From the bottom to the top, from the gutter to the butter.
Often when a dude comes into his first real piece of change it does more damage than good. How were you at the beginning?
Yeah, I was like that maybe the first year I started makin’ money. I was the same times three, I just wanted to party, get high, act a damn fool, [and] blow money on foolishness. But when I did my taxes that second year and realized how much money I ran through I was like, “A’ight, you gotta put some of this bread up, you don’t know when it’s gon’ stop.” So basically I’ve just been savin’ money and puttin’ up money.
How have you diversified your portfolio?
I’m starting up a publishing company. I’m signing producers, real estate…I’m just jumpin’ into other things.
Are there people in your immediate circle who have had experience with being an entertainer and sharing that insight?
Yeah, Birdman most definitely, I’ve been around Cash Money for 15 years, before Young Money was Young Money. So I was on the road as a kid, I wasn’t rappin’ at the time. I’ve been around since they got their first big deal from Universal. Once I started rappin’, Baby would explain to me, “Youngin’ when you get this money you don’t wanna walk outside and you’re missin’ 2 million and you’re lookin’ around like, ‘Damn, where it went?’ Buy houses, buy cars, buy things that you can walk outside and see. Jewelry ain’t worth it.” If you notice I don’t wear that much jewelry, I got a few things but I don’t wear alot’a jewelry.
Did you have a passion for rapping or was it something that you simply recognized as a way?
Naw man, basically I was in these streets. I had dropped out of school when I was 15. I had my first child around the same time. So I was out here reckless, I wasn’t thinking about rappin’, I was thinkin’ about nothin’ but I was that street cat that had rapper friends which was Wayne and Baby and them. They were my partners at the time but I definitely wasn’t rappin’. When Wayne finally decided what he wanted to start doin’, he basically started a rap label up and started lookin’ for other rappers around New Orleans. He approached me wit’ it, he was like, “Look Gudda…” and this was always my nickname, its not just somethin’ where I jumped up and said, “I’ma rapper and my name’s Gudda,” he was lookin’ at me like, “man you been through a lot out here, you might as well try to rap.” Then he said, “Besides that you look like a rapper, I could sell you and you got a story and people will believe you because I believe you and I know for a fact that people will believe your story because I know the real and I can tell people that ‘that’s the real thing he’s talkin’ right now’.”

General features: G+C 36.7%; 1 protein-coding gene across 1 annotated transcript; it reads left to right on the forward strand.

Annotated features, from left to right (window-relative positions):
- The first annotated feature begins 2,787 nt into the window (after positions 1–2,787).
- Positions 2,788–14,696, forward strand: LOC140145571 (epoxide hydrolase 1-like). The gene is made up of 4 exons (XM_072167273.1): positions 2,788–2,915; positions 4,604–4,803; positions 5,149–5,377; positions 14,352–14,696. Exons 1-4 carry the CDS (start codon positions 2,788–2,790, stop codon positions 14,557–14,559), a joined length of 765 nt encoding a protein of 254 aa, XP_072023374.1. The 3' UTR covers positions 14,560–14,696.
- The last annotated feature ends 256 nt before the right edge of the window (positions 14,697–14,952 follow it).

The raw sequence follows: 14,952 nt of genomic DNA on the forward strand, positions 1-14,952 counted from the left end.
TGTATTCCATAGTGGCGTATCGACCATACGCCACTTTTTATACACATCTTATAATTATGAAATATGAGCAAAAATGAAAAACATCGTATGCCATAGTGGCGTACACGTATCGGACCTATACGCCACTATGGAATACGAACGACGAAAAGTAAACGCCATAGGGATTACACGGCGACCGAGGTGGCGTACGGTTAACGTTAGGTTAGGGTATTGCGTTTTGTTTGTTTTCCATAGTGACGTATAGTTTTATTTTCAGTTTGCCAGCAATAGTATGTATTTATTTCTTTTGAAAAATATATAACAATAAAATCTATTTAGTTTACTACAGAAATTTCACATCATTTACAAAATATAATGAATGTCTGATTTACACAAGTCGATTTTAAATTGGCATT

What was your next move?
So he told me, “Go write some raps, man [and] bring ‘em back to me. Let me see how they sound and we gon’ work on it from there.” So I ain’t do it the first night I kind’a sat on it for a minute. I was thinking, “I don’t know if I wanna be a rapper, that ain’t really my thing.” But then I was like, “I got a kid and I gotta try to do somethin’ positive out here.” So three days later I wrote about two raps. I didn’t know where to stop ‘cause I didn’t know what a 16 bar verse was, I didn’t know nothin’ about nothin’. I just started writin’; I had three pages filled up with rhymes. I met up wit’ Wayne at his crib like a week later wit’ my rhymes. I start spittin’,[and] I’m readin’ off this paper and as I’m spittin’ I’m lookin’ at the n—- smilin’. I’m like, “What is you laughin’ at, my n—-?” He said, “Man, you workin’ wit’ somethin’. The best thing of all is your voice. You gon’ be able to work on your lyrics but your voice is gon’ get you over.” He said, “I bet you any money that when we get to the studio your voice is gon’ sound better than any n—- in our group.” I said, “Let’s find out.” We started recording the Squad Up mix-tapes and he wasn’t lyin’ ‘cause after two weeks of us puttin’ out those Squad Up mix-tapes I had a buzz.
When can we expect a Gudda Gudda album?
I’m thinking like maybe the top of next year. I’m always working. I’m in the studio at least 5 days out of the week so I’m always puttin’ away joints for the album. But the Guddaville III mix-tape is the next joint I’m droppin’. I’m takin’ it to the next level lyrically and the production is even crazier. I have a lot of crazy producers this go ‘round, like Cashmere Royale, Lex Luger and Keyshown Cassell. He’s signed to my publishing company; he produced “Nightmares at the Bottom” on Tha Carter IV. He premiered it at the MTV Unplugged performance.
Follow at: @ImGuddaGudda
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